Southern Africa: Flood relief priorities in Mozambique

News and Press Release
Originally published
JOHANNESBURG, 17 February (IRIN) - A UN Disaster Assessment and Coordination (UNDAC) team sent to assist with flood relief operations in Mozambique has said that the most pressing problem facing the humanitarian community this week is accessing people, both to rescue those trapped by floodwaters and to deliver badly needed relief assistance to affected populations.
Katarina Toll Velasquez, leader of the UNDAC team dispatched by the UN Office for the Coordination of Humanitarian Affairs (OCHA), told IRIN on Thursday the priorities of assisting tens of thousands of flood victims, were to rescue people trapped, transport them to safe ground, and ensure their basic needs were provided for.

"We are talking at this stage of basic survival needs - food, shelter, clean water, sanitation, and the infrastructure," Toll Velasquez said. "Then we are looking ahead at what is the biggest fear, the outbreak of health epidemics. We have been expecting health problems, and these have already started. Within the next two to three weeks, the full scale will become more apparent. Thus there is an urgent need for contingency planning."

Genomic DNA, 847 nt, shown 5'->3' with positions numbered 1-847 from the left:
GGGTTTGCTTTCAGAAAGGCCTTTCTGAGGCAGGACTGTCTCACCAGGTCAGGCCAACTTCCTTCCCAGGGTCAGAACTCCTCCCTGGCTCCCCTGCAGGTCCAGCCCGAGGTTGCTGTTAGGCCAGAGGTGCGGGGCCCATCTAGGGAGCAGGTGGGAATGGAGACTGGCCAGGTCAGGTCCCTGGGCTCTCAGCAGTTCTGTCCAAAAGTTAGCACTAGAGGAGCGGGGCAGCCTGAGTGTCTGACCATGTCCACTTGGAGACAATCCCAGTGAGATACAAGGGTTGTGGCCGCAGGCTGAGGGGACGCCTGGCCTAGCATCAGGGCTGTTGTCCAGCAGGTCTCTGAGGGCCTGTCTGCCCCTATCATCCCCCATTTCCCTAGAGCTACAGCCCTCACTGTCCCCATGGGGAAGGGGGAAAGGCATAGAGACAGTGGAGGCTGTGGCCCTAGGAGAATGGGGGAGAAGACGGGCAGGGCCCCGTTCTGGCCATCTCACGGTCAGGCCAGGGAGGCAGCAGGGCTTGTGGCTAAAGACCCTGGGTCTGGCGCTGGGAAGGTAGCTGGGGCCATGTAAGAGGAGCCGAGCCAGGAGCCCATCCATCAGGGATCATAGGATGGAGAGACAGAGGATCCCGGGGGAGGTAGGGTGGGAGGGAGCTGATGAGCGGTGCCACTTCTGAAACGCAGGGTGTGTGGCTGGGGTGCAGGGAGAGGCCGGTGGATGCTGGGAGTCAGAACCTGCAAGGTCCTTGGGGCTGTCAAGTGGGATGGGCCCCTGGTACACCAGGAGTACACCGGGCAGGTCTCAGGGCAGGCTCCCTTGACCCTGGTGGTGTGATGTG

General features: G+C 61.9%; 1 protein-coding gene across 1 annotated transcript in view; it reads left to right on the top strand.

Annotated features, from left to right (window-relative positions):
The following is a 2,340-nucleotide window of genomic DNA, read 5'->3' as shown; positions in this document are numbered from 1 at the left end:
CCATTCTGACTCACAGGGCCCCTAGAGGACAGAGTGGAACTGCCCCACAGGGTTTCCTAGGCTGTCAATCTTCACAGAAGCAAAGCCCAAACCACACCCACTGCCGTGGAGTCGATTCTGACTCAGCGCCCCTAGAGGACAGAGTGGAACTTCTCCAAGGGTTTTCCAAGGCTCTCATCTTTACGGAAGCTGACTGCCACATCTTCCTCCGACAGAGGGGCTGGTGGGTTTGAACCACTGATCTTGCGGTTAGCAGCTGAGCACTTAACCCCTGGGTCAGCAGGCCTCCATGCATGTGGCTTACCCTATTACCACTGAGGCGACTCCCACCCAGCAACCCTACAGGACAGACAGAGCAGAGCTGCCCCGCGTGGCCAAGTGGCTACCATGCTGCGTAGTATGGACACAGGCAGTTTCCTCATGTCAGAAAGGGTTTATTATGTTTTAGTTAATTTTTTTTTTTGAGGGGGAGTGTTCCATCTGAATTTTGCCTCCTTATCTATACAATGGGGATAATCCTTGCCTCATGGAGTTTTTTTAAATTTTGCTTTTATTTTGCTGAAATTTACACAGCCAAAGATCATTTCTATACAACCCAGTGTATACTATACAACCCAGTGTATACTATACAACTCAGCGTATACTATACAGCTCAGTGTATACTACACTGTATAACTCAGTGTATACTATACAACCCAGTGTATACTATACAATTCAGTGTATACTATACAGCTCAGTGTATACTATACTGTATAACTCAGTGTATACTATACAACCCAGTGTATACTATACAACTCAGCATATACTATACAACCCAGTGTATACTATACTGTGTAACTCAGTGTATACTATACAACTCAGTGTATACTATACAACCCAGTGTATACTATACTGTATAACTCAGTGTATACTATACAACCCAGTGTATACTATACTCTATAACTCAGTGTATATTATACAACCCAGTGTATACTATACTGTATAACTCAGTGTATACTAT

The UNDAC team arrived in Mozambique at the weekend to support the UN Resident Coordinator, the UN Disaster Management Team, humanitarian agencies, NGOs, and the Mozambique authorities. With support from the UNDAC team, she said, the government of Mozambique has established a coordination centre for the relief effort in relation to flooding. It is also supporting the government and the UN community in preparing a United Nations Inter-Agency Appeal.

She praised the assistance provided by South African helicopters conducting rescue and distribution missions in remote areas, but said donor governments had to provide further funding for the costly air operation. The cost could not be borne by Pretoria alone, she said, "especially in view of the fact that they are having to cope with the floods across the border in their own country".

There is also an urgent need to identify roads and bridges which are not under water and undertake emergency repair, so that access to people in need of humanitarian assistance could be improved and costs for the relief operation reduced.

In the meantime, she said OCHA, with funding from Italy and Norway, has flown an aircraft to Mozambique from Pisa in Italy with a cargo relief supplies for national rescue and relief operations, including inflatable boats. The flight arrived on Thursday in Maputo. "We have a received a delivery of five boats, but more are needed," she said.


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